In his effort to improve Saudi Arabia’s badly tarnished image and project the kingdom as embracing an unidentified form of moderate Islam, Saudi Crown Prince Mohammed bin Salman has hinted that he envisions a conservative rather than an ultra-conservative society.
Prince Mohammed’s vision, although not spelled out in great detail, seemed evident in an interview with CBS News’ 60 minutes, his first with a Western television program, on the eve of a three-week trip that is taking him across the United States.
The trip is designed to cement relations with the Trump administration following the dismissal of U.S. Secretary of State Rex Tillerson. Prince Mohammed and his United Arab Emirates counterpart, Mohammed bin Zayed, viewed Tillerson as distinctly not supportive of their own hegemonic designs.
They envision ruling a swath of land stretching across the Middle East from the Horn of Africa to South Asia.
Iran nuclear deal
The prince’s U.S. visit comes barely a month before Mr. Trump has to decide whether to pull the United States out of the 2015 international agreement with Iran designed to curb the Islamic republic’s nuclear program. A withdrawal could lead to the agreement’s collapse and spark a nuclear arms race in the Middle East.
“Saudi Arabia does not want to acquire any nuclear bomb, but without a doubt, if Iran developed a nuclear bomb, we will follow suit as soon as possible,” Prince Mohammed, who is locked into existential battle with Iran, told CBS.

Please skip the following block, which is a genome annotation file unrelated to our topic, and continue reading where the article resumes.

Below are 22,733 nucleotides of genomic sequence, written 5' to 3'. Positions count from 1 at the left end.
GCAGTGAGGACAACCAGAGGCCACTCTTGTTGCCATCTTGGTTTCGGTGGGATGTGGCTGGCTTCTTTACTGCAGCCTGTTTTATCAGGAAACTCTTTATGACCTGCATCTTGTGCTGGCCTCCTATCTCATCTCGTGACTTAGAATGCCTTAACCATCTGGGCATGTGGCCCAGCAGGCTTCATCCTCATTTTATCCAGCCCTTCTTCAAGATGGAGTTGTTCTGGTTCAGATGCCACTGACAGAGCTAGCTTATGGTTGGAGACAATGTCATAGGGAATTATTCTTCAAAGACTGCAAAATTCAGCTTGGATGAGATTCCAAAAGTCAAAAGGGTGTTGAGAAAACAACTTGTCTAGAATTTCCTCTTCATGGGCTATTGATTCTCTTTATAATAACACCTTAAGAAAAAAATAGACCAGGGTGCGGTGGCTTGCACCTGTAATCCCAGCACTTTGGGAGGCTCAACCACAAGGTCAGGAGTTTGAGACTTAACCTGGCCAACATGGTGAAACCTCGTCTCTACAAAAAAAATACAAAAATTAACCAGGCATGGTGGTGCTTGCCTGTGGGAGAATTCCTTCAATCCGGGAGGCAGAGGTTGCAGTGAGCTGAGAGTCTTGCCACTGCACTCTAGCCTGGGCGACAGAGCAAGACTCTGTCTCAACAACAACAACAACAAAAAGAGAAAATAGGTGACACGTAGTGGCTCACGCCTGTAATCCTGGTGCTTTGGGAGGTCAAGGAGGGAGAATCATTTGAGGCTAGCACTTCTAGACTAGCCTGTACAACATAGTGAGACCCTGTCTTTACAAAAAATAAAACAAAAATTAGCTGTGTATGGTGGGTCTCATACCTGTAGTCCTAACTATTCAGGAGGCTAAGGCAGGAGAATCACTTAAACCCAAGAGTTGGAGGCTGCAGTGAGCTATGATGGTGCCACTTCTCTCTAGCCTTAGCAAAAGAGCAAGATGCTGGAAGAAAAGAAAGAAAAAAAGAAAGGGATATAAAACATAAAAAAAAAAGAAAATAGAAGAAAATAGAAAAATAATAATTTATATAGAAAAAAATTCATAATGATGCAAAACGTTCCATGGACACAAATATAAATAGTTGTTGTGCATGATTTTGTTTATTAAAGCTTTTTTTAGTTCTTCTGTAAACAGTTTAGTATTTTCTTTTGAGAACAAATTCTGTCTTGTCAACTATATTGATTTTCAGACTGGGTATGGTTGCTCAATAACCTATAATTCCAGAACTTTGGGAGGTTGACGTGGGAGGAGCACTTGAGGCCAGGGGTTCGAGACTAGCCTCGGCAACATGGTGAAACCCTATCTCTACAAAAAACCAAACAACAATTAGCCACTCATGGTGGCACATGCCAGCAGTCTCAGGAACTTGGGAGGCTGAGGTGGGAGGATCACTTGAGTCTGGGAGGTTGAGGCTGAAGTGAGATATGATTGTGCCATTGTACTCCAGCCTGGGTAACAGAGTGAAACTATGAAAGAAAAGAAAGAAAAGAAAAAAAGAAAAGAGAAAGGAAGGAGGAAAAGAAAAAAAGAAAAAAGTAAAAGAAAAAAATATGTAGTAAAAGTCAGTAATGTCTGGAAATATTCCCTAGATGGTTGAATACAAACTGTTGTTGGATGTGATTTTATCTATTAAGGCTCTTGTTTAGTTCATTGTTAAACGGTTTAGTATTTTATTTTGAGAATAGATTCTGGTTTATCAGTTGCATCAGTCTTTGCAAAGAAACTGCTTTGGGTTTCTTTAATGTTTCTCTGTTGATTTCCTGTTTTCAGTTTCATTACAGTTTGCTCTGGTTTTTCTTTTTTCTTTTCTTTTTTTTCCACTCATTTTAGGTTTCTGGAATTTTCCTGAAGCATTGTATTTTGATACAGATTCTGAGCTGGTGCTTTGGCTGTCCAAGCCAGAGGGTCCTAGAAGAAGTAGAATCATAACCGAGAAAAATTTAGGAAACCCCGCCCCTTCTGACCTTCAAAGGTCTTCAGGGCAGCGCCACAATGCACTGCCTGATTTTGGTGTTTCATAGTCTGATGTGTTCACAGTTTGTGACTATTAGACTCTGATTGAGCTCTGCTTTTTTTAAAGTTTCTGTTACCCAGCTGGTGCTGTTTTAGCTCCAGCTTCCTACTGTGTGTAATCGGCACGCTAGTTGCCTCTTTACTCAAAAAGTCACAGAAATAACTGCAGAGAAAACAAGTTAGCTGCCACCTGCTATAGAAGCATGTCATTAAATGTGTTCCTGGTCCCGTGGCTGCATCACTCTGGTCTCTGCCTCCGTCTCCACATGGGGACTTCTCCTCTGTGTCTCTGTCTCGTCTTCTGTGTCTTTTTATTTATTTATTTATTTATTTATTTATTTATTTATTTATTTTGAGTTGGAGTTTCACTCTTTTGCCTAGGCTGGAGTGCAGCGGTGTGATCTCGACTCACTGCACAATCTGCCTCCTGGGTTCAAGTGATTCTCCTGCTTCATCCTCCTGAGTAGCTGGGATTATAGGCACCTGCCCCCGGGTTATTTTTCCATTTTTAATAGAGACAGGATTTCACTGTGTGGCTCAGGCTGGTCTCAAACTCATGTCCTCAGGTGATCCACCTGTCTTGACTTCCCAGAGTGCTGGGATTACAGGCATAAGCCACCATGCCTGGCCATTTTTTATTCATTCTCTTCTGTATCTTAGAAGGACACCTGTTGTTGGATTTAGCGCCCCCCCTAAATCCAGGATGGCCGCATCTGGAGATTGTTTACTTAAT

It is also intended to project the kingdom as a beacon of moderation rather than a promoter of ultra-conservatism and cutting-edge modernity led by a young reformist who is also an autocratic king-in-waiting.
After all, his vision for Saudi society is not one where citizens are fully free to make personal, let alone political choices of their own.
Brothers in arms
In a meeting in the White House with Donald Trump on the first day of his visit, both Prince Mohammed and the U.S. president touted the economic benefits of the two countries’ relationship.
A key part are massive U.S. arms sales. They also include other deals, including nuclear sales that would involve reducing U.S. safeguards by giving the kingdom the right to enrich uranium. Both leaders asserted that the deals would significantly boost employment in both Saudi Arabia and the United States.
In that regard, both Prince Mohammed and Mr. Trump stand united in their need to demonstrate economic progress to boost or cement their popularity at home.
The crown prince needs to demonstrate to Saudis that he is feted internationally as a leader. He is facing mounting international criticism of his conduct of the ill-fated, three-year old war in Yemen, as well as his domestic power and asset grab under the guise of an anti-corruption campaign.
There are also serious questions as to whether his reform path will really alter the kingdom’s long-standing severe political and social restrictions and/or its four-decade long global support for ultra-conservative Sunni Islam.
Attracting foreign investment